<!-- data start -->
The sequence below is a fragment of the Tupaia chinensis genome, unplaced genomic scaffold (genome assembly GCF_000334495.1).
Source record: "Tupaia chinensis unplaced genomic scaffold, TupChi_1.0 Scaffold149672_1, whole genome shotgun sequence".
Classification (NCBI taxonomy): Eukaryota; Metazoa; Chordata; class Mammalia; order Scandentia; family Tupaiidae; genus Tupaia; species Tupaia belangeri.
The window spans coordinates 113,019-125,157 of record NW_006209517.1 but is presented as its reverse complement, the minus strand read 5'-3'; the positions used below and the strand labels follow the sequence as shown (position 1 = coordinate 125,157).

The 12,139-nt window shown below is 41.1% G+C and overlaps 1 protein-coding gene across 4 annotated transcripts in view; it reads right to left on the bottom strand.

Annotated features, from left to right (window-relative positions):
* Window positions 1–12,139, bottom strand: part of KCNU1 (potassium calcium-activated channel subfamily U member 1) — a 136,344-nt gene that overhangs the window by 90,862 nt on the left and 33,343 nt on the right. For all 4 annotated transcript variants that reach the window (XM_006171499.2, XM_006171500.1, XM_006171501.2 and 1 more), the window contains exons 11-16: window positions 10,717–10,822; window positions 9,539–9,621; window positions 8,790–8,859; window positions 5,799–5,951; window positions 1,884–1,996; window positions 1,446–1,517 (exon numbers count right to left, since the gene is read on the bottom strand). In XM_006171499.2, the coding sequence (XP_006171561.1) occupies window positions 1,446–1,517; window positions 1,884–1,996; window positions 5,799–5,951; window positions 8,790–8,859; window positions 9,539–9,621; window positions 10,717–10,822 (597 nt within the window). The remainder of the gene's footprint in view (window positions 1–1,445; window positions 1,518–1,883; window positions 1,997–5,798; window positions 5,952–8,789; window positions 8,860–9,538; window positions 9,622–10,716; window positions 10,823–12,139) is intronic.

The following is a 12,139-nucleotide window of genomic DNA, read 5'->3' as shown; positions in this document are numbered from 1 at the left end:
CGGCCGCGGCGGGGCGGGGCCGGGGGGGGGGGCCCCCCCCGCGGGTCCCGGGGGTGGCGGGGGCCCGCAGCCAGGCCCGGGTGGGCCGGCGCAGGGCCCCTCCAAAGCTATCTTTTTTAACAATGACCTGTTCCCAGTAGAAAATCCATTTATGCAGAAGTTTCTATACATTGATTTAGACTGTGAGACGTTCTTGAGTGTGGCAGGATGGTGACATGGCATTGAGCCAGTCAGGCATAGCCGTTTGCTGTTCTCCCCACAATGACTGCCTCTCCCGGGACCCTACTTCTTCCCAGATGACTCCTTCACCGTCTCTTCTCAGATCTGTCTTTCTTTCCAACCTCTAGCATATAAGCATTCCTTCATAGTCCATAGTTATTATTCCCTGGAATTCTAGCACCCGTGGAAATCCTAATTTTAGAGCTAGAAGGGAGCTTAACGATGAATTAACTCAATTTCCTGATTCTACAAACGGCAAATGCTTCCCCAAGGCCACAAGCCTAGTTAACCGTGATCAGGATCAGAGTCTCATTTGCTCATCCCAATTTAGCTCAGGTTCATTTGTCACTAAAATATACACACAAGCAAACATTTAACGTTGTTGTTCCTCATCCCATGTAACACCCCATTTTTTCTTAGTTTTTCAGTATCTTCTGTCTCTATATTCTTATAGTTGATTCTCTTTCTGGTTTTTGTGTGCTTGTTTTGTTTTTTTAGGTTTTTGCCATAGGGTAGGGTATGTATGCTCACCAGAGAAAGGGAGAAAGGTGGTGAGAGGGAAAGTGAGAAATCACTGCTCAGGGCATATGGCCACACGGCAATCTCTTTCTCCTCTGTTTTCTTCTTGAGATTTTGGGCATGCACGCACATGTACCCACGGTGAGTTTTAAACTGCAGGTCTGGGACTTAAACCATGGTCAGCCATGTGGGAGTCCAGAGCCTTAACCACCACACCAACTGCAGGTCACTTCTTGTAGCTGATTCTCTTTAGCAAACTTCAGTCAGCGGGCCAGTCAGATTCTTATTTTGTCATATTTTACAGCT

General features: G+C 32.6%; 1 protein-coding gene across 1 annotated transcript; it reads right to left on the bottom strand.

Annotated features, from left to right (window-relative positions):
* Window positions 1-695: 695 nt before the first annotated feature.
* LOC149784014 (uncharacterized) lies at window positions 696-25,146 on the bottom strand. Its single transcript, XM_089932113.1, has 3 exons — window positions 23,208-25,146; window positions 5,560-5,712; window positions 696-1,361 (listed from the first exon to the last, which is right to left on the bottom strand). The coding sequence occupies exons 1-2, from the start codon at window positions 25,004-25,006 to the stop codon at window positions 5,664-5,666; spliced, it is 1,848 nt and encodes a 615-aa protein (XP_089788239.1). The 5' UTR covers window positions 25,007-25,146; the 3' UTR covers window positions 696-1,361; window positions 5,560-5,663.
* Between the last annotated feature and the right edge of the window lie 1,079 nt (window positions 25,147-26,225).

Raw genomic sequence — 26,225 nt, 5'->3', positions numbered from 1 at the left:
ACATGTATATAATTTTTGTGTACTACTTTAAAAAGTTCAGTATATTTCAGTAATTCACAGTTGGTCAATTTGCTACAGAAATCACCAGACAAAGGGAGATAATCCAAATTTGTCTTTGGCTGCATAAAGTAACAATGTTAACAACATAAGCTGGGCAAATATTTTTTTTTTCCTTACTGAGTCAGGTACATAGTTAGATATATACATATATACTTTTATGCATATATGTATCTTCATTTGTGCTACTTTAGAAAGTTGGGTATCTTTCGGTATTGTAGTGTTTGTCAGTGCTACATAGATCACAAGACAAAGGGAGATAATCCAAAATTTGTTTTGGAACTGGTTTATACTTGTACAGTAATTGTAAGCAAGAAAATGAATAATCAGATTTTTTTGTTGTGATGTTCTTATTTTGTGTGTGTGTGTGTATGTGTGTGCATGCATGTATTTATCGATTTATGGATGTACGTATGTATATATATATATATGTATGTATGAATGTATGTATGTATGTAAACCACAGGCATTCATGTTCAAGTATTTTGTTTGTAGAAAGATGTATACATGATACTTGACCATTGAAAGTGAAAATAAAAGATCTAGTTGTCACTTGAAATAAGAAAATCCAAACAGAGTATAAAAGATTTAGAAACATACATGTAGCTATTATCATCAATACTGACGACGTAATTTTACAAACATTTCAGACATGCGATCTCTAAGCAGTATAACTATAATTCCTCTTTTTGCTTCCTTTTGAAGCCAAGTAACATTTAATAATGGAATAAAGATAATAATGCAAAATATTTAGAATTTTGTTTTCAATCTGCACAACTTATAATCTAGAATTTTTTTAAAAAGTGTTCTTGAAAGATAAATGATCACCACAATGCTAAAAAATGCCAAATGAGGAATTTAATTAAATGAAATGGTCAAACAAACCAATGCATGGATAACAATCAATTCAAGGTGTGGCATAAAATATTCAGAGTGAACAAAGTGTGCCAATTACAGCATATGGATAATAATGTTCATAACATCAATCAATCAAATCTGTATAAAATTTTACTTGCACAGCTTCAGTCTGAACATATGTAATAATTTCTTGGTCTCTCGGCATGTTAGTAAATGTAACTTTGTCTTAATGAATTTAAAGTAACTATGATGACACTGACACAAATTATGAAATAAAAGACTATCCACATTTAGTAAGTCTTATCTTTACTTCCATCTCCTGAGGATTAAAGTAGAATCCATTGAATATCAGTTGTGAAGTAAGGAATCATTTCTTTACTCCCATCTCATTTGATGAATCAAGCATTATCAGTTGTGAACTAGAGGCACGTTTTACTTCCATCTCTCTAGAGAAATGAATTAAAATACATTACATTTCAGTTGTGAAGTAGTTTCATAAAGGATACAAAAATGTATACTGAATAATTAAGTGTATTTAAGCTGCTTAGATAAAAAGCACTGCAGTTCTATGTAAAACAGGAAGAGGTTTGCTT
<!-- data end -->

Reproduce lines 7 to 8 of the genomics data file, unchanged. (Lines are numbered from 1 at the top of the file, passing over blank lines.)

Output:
* Window positions 1–12,139, bottom strand: part of KCNU1 (potassium calcium-activated channel subfamily U member 1) — a 136,344-nt gene that overhangs the window by 90,862 nt on the left and 33,343 nt on the right. For all 4 annotated transcript variants that reach the window (XM_006171499.2, XM_006171500.1, XM_006171501.2 and 1 more), the window contains exons 11-16: window positions 10,717–10,822; window positions 9,539–9,621; window positions 8,790–8,859; window positions 5,799–5,951; window positions 1,884–1,996; window positions 1,446–1,517 (exon numbers count right to left, since the gene is read on the bottom strand). In XM_006171499.2, the coding sequence (XP_006171561.1) occupies window positions 1,446–1,517; window positions 1,884–1,996; window positions 5,799–5,951; window positions 8,790–8,859; window positions 9,539–9,621; window positions 10,717–10,822 (597 nt within the window). The remainder of the gene's footprint in view (window positions 1–1,445; window positions 1,518–1,883; window positions 1,997–5,798; window positions 5,952–8,789; window positions 8,860–9,538; window positions 9,622–10,716; window positions 10,823–12,139) is intronic.

The following is a 12,139-nucleotide window of genomic DNA, read 5'->3' as shown; positions in this document are numbered from 1 at the left end: